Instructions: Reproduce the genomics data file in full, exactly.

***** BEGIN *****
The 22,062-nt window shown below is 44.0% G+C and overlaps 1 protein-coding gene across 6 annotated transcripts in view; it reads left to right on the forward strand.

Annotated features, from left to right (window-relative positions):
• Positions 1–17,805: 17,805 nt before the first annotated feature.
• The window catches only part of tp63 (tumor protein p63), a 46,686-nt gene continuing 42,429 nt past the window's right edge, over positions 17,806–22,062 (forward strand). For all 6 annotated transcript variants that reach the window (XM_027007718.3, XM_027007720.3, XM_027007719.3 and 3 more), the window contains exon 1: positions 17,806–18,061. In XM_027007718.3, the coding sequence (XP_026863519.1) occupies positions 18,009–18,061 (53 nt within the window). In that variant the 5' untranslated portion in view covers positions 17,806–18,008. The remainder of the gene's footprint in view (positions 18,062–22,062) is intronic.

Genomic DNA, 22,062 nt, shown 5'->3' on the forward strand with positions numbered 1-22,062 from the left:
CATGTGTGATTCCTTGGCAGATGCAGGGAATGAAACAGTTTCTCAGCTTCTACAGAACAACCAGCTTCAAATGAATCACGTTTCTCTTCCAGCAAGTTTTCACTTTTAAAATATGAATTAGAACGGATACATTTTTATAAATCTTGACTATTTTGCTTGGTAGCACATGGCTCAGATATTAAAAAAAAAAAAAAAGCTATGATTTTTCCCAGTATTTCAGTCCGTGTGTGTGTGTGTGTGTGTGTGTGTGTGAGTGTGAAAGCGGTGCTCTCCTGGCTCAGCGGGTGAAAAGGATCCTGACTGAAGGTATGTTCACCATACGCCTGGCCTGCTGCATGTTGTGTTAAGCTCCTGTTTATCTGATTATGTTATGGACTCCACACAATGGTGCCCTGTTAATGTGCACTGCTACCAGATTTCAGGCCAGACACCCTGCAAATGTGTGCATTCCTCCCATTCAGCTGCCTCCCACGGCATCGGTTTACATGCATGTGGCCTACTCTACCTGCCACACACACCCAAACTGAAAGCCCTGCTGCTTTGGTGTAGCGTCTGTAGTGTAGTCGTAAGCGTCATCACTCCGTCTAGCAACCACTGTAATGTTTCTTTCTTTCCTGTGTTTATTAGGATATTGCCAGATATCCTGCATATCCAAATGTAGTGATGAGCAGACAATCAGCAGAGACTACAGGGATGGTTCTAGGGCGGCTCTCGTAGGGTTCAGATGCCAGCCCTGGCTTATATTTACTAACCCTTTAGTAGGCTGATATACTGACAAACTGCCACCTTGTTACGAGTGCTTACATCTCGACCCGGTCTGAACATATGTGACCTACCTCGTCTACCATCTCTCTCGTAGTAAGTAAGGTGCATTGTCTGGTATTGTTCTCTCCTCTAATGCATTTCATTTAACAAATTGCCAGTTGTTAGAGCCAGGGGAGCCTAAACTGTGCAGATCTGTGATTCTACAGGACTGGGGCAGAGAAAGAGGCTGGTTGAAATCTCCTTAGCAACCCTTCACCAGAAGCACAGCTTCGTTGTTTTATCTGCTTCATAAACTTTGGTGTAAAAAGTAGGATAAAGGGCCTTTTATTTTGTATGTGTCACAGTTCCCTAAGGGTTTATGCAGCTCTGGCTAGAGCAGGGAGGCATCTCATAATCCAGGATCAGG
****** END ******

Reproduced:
The 22,062-nt window shown below is 44.0% G+C and overlaps 1 protein-coding gene across 6 annotated transcripts in view; it reads left to right on the forward strand.

Annotated features, from left to right (window-relative positions):
• Positions 1–17,805: 17,805 nt before the first annotated feature.
• The window catches only part of tp63 (tumor protein p63), a 46,686-nt gene continuing 42,429 nt past the window's right edge, over positions 17,806–22,062 (forward strand). For all 6 annotated transcript variants that reach the window (XM_027007718.3, XM_027007720.3, XM_027007719.3 and 3 more), the window contains exon 1: positions 17,806–18,061. In XM_027007718.3, the coding sequence (XP_026863519.1) occupies positions 18,009–18,061 (53 nt within the window). In that variant the 5' untranslated portion in view covers positions 17,806–18,008. The remainder of the gene's footprint in view (positions 18,062–22,062) is intronic.

Genomic DNA, 22,062 nt, shown 5'->3' on the forward strand with positions numbered 1-22,062 from the left:
CATGTGTGATTCCTTGGCAGATGCAGGGAATGAAACAGTTTCTCAGCTTCTACAGAACAACCAGCTTCAAATGAATCACGTTTCTCTTCCAGCAAGTTTTCACTTTTAAAATATGAATTAGAACGGATACATTTTTATAAATCTTGACTATTTTGCTTGGTAGCACATGGCTCAGATATTAAAAAAAAAAAAAAAGCTATGATTTTTCCCAGTATTTCAGTCCGTGTGTGTGTGTGTGTGTGTGTGTGTGTGAGTGTGAAAGCGGTGCTCTCCTGGCTCAGCGGGTGAAAAGGATCCTGACTGAAGGTATGTTCACCATACGCCTGGCCTGCTGCATGTTGTGTTAAGCTCCTGTTTATCTGATTATGTTATGGACTCCACACAATGGTGCCCTGTTAATGTGCACTGCTACCAGATTTCAGGCCAGACACCCTGCAAATGTGTGCATTCCTCCCATTCAGCTGCCTCCCACGGCATCGGTTTACATGCATGTGGCCTACTCTACCTGCCACACACACCCAAACTGAAAGCCCTGCTGCTTTGGTGTAGCGTCTGTAGTGTAGTCGTAAGCGTCATCACTCCGTCTAGCAACCACTGTAATGTTTCTTTCTTTCCTGTGTTTATTAGGATATTGCCAGATATCCTGCATATCCAAATGTAGTGATGAGCAGACAATCAGCAGAGACTACAGGGATGGTTCTAGGGCGGCTCTCGTAGGGTTCAGATGCCAGCCCTGGCTTATATTTACTAACCCTTTAGTAGGCTGATATACTGACAAACTGCCACCTTGTTACGAGTGCTTACATCTCGACCCGGTCTGAACATATGTGACCTACCTCGTCTACCATCTCTCTCGTAGTAAGTAAGGTGCATTGTCTGGTATTGTTCTCTCCTCTAATGCATTTCATTTAACAAATTGCCAGTTGTTAGAGCCAGGGGAGCCTAAACTGTGCAGATCTGTGATTCTACAGGACTGGGGCAGAGAAAGAGGCTGGTTGAAATCTCCTTAGCAACCCTTCACCAGAAGCACAGCTTCGTTGTTTTATCTGCTTCATAAACTTTGGTGTAAAAAGTAGGATAAAGGGCCTTTTATTTTGTATGTGTCACAGTTCCCTAAGGGTTTATGCAGCTCTGGCTAGAGCAGGGAGGCATCTCATAATCCAGGATCAGG